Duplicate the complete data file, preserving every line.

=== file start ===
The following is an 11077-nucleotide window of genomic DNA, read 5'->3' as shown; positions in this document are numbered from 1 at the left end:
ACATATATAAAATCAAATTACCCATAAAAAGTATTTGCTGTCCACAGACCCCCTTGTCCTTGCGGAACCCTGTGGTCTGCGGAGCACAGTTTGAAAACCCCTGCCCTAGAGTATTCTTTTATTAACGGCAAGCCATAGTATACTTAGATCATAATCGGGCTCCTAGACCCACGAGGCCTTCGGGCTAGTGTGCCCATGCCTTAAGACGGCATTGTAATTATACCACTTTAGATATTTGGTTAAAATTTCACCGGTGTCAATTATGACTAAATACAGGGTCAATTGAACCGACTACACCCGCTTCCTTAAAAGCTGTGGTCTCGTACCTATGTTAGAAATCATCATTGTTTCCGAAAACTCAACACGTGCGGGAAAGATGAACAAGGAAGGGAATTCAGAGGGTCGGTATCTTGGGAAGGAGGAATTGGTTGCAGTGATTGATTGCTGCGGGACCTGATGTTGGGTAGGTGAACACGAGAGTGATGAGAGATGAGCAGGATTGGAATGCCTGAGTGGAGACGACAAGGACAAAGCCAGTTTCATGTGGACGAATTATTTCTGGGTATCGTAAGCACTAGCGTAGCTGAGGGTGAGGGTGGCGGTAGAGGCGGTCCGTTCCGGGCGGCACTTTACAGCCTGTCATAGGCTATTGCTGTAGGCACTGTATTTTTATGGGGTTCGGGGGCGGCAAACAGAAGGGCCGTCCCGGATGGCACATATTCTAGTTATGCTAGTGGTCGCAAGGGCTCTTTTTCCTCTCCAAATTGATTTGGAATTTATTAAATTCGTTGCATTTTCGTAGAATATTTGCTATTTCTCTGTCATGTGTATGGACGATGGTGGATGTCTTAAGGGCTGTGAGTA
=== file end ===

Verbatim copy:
The following is an 11077-nucleotide window of genomic DNA, read 5'->3' as shown; positions in this document are numbered from 1 at the left end:
ACATATATAAAATCAAATTACCCATAAAAAGTATTTGCTGTCCACAGACCCCCTTGTCCTTGCGGAACCCTGTGGTCTGCGGAGCACAGTTTGAAAACCCCTGCCCTAGAGTATTCTTTTATTAACGGCAAGCCATAGTATACTTAGATCATAATCGGGCTCCTAGACCCACGAGGCCTTCGGGCTAGTGTGCCCATGCCTTAAGACGGCATTGTAATTATACCACTTTAGATATTTGGTTAAAATTTCACCGGTGTCAATTATGACTAAATACAGGGTCAATTGAACCGACTACACCCGCTTCCTTAAAAGCTGTGGTCTCGTACCTATGTTAGAAATCATCATTGTTTCCGAAAACTCAACACGTGCGGGAAAGATGAACAAGGAAGGGAATTCAGAGGGTCGGTATCTTGGGAAGGAGGAATTGGTTGCAGTGATTGATTGCTGCGGGACCTGATGTTGGGTAGGTGAACACGAGAGTGATGAGAGATGAGCAGGATTGGAATGCCTGAGTGGAGACGACAAGGACAAAGCCAGTTTCATGTGGACGAATTATTTCTGGGTATCGTAAGCACTAGCGTAGCTGAGGGTGAGGGTGGCGGTAGAGGCGGTCCGTTCCGGGCGGCACTTTACAGCCTGTCATAGGCTATTGCTGTAGGCACTGTATTTTTATGGGGTTCGGGGGCGGCAAACAGAAGGGCCGTCCCGGATGGCACATATTCTAGTTATGCTAGTGGTCGCAAGGGCTCTTTTTCCTCTCCAAATTGATTTGGAATTTATTAAATTCGTTGCATTTTCGTAGAATATTTGCTATTTCTCTGTCATGTGTATGGACGATGGTGGATGTCTTAAGGGCTGTGAGTA